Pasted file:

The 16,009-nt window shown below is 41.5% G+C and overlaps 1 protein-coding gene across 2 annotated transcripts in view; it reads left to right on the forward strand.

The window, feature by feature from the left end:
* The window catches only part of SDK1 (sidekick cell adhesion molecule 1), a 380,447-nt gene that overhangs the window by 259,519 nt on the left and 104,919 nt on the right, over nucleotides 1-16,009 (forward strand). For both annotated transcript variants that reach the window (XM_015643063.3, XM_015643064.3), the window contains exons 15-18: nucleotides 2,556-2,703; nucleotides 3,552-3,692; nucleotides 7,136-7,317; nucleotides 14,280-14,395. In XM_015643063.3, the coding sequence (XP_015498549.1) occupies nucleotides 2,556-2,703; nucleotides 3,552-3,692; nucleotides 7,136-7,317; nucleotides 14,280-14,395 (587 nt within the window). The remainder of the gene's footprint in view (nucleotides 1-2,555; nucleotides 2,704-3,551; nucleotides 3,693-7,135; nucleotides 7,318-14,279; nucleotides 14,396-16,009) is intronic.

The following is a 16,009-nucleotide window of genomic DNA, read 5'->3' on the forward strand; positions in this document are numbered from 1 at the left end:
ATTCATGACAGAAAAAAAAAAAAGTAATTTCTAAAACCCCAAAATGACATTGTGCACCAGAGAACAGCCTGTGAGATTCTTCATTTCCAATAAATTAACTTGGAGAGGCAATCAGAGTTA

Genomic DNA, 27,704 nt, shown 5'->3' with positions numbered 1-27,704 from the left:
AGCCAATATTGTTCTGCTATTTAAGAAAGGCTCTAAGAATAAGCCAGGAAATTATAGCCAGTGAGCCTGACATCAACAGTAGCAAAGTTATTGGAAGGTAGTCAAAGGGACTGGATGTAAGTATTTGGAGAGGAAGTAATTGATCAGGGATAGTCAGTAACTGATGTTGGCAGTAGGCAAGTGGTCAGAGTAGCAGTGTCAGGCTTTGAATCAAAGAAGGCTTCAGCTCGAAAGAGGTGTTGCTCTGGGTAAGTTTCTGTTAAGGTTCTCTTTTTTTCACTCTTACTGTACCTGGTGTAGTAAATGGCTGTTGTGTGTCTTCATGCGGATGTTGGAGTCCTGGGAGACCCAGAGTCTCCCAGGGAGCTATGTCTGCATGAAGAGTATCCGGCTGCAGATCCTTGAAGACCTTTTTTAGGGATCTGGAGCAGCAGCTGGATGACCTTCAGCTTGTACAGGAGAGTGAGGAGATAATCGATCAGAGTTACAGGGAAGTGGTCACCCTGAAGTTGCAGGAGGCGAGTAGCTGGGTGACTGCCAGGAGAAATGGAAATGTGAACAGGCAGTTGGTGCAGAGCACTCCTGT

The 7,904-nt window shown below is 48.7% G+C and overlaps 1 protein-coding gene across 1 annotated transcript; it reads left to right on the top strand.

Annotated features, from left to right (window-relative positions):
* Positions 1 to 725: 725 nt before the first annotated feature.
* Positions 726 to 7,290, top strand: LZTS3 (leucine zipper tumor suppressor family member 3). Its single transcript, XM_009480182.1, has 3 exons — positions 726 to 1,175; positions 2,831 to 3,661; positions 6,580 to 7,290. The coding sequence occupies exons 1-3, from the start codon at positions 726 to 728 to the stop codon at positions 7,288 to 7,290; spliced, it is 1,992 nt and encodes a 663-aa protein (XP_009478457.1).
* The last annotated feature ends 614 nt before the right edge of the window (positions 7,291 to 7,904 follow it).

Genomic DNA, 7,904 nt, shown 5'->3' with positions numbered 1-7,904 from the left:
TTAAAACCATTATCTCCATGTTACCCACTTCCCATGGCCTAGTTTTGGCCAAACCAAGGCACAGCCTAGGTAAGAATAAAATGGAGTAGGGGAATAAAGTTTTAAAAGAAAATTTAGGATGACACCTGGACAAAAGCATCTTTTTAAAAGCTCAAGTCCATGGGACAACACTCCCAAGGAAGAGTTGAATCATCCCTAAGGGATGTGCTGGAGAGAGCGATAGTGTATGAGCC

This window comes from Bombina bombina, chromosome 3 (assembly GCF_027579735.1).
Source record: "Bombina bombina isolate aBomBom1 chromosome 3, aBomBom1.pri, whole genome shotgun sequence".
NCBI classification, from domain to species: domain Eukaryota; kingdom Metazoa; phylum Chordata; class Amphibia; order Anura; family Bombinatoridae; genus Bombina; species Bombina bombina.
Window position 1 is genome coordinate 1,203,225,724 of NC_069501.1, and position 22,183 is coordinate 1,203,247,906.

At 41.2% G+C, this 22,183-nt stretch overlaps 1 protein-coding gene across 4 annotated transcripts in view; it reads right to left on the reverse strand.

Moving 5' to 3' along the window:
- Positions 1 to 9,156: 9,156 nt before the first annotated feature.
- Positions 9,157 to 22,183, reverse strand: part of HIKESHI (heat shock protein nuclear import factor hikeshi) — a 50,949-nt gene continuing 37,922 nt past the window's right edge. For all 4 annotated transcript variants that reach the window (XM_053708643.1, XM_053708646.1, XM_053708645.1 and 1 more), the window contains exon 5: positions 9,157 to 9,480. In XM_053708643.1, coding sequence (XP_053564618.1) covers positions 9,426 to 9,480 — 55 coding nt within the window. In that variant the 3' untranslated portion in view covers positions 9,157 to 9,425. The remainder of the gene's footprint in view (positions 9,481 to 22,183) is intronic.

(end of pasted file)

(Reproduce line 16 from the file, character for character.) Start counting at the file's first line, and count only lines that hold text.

Source record: "Bombina bombina isolate aBomBom1 chromosome 3, aBomBom1.pri, whole genome shotgun sequence".